To Connect and Flow in Seoul: Ubiquitous Technologies, Urban Infrastructure and Everyday Life in the Contemporary Korean City

To Connect and Flow in Seoul: Ubiquitous Technologies, Urban Infrastructure and Everyday Life in the Contemporary Korean City

Jaz Hee-Jeong Choi (Queensland University of Technology, Australia) and Adam Greenfield (Independent Scholar, New York, USA)
DOI: 10.4018/978-1-60566-152-0.ch002
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Abstract

Once a city shaped by the boundary conditions of heavy industrialisation and cheap labour, within a few years Seoul has transformed itself to one of the most connected and creative metropolises in the world, under the influence of a new set of postindustrial prerogatives: consumer choice, instantaneous access to information, and new demands for leisure, luxury, and ecological wholeness. The Korean capital stands out for its spatiotemporally compressed infrastructural development, particularly in the domain of urban informatics. This chapter explores some implications of this compression in relation to Seoulites’ strong desire for perpetual connection—a desire that is realised and reproduced through ubiquitous technologies connecting individuals both with one another and with the urban environment itself. We use the heavily managed urban creek Cheonggyecheon as a metaphor for the technosocial milieu of contemporary Seoul, paying particular attention to what its development might signify for Seoulites both as a constituent node of the city and as an outcropping of networked information technology. We first describe some of the historic, social and economic contexts in which the Cheonggyecheon project is embedded, then proceed to discuss the most pertinent facets of Korean-style everyday informatics engaged by it: ubiquity; control and overspill; government-industry collaboration; lifestyle choice; and condensed development timelines.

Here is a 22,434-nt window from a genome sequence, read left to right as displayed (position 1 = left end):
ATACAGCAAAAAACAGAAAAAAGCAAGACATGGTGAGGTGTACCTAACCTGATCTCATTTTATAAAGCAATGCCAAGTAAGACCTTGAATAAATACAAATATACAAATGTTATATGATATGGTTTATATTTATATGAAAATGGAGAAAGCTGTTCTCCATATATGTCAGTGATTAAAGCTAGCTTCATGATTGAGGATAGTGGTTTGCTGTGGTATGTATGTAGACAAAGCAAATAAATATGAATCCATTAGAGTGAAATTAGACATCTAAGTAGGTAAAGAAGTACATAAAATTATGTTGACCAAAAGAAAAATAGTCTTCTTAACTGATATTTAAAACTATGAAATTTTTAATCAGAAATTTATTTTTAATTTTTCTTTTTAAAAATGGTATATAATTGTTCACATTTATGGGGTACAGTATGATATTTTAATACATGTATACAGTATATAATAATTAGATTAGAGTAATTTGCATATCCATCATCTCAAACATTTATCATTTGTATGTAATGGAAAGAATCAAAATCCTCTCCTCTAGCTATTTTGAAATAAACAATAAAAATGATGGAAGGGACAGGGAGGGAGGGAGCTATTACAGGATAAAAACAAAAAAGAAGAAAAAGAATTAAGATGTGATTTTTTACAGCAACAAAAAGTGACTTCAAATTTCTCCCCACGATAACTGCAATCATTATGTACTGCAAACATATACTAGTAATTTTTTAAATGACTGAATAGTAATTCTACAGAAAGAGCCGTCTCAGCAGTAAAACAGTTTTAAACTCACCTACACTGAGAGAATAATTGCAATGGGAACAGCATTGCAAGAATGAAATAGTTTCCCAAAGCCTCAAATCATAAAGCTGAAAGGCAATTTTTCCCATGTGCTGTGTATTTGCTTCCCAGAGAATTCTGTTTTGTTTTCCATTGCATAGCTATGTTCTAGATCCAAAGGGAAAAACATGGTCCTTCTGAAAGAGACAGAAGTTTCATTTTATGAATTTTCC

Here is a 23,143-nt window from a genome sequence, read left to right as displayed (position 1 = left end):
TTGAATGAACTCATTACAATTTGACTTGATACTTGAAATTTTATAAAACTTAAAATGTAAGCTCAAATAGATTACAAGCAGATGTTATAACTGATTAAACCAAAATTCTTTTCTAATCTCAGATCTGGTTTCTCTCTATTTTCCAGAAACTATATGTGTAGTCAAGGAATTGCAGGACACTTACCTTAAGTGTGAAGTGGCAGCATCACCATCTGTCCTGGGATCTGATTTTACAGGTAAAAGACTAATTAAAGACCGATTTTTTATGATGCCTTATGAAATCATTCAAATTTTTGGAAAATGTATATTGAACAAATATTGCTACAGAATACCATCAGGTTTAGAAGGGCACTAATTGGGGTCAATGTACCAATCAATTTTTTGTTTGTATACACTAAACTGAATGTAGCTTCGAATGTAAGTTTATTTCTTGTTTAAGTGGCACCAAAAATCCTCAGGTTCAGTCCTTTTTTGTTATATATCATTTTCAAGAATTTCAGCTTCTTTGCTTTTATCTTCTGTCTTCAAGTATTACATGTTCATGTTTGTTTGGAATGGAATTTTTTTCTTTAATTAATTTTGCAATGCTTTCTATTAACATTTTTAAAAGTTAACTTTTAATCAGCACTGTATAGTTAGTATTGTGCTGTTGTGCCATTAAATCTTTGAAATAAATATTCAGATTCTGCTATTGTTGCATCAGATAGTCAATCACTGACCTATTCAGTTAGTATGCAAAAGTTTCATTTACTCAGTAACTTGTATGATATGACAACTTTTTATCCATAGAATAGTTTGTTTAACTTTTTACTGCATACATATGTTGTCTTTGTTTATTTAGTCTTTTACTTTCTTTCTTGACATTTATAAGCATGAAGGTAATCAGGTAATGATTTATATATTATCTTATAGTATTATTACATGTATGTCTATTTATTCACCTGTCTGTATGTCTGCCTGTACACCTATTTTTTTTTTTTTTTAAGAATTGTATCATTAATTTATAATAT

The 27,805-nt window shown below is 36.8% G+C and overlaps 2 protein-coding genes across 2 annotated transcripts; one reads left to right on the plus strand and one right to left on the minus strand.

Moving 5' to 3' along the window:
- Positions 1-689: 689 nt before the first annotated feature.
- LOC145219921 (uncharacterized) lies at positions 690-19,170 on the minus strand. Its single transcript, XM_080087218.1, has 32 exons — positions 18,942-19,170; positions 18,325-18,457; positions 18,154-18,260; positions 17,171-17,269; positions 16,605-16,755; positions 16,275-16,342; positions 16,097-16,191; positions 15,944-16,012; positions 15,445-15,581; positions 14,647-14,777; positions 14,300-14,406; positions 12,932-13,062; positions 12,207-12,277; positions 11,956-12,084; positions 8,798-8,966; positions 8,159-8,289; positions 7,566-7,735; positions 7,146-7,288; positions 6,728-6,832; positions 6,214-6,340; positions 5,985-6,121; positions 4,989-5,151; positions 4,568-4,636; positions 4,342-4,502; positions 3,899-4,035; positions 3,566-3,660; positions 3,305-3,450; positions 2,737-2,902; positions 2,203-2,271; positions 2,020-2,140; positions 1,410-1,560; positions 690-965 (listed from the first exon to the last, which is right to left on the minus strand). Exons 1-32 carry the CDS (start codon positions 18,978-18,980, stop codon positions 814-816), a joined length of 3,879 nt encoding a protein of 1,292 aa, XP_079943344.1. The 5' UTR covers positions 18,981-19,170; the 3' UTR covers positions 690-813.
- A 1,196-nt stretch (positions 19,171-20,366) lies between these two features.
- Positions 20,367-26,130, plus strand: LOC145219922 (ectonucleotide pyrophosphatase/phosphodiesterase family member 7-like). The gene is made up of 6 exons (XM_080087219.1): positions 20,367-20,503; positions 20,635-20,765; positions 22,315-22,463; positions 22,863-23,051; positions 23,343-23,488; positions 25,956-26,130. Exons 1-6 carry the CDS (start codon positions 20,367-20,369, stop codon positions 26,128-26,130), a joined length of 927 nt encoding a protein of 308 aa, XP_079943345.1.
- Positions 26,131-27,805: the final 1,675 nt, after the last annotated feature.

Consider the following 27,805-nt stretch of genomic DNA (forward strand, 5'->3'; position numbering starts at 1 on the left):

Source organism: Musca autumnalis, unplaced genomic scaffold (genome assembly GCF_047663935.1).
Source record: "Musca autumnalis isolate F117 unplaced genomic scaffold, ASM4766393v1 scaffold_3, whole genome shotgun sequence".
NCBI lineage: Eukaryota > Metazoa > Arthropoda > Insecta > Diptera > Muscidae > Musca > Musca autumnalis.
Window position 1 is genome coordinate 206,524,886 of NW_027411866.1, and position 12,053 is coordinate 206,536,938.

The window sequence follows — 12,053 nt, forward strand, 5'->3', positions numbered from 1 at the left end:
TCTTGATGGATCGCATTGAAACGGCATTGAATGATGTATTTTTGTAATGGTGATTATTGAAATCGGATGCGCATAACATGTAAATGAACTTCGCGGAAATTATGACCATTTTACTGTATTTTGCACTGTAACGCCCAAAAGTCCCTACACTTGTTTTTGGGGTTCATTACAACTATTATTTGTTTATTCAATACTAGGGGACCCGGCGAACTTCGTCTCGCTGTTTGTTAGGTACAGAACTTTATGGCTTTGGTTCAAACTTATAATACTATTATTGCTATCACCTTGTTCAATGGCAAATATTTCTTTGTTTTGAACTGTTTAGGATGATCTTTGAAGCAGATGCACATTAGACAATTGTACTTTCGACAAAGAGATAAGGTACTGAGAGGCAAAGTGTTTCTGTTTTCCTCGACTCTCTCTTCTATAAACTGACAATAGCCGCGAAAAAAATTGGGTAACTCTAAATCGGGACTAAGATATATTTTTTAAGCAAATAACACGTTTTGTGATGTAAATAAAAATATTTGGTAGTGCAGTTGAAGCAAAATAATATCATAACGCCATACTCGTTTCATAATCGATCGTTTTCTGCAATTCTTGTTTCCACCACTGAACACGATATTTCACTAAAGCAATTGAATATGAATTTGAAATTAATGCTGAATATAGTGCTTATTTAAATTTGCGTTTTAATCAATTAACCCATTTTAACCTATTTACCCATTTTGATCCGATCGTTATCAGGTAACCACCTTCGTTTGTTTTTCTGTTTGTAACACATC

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History And Context

A stream of fresh water. Shoals of fish orbit in a leisurely manner; curious children point them out, all the while being photographed by their delighted parents. Through the sound of the running water, surrounded by laughter and the little shutter-clicks from cameras and camera phones, a young couple are crossing evenly-spaced stepping stones, hand in hand. The air feels lush, fragrant, alive.

Standing on the many bridges arching over the stream, you realise you are at the centre of one of the most populous, polluted, quickly-developing, and densely interconnected metropolises on the planet. You are at Cheonggyecheon, in the very heart of Seoul.

Originally stretching ten kilometres from its origin to the point at which it eventually meets the Han River, Cheonggyecheon’s history as an urban feature dates to the Joseon Dynasty’s selection of Seoul as its new capital, at the beginning of fifteenth century CE. As a restored and managed stream, it now runs for almost six kilometres across the central city.

Recognition of Cheonggyecheon’s potential benefits for Seoul residents was initially realised in simple forms: as ‘a sewage system, a laundry and playground for children’ (Park, 2007, p. 9) and adults alike (Seoul Development Institute, 2004, p. 1). Its use as an open sewage system evidently became unsustainable sometime during the Japanese occupation, leading to a first attempt at dredging and partial covering, with the aim of safeguarding Japanese citizens from disease and crime (ibid.). However, with the intense national focus on economic reconstruction in the post-liberation (1945) and post-war (1953) periods, and a corresponding slide into social and environmental negligence on the part of a preoccupied government, attempts at improvement fell by the wayside. Cheonggyecheon remained—and was generally perceived as—a perilous seam in the fabric of Seoul.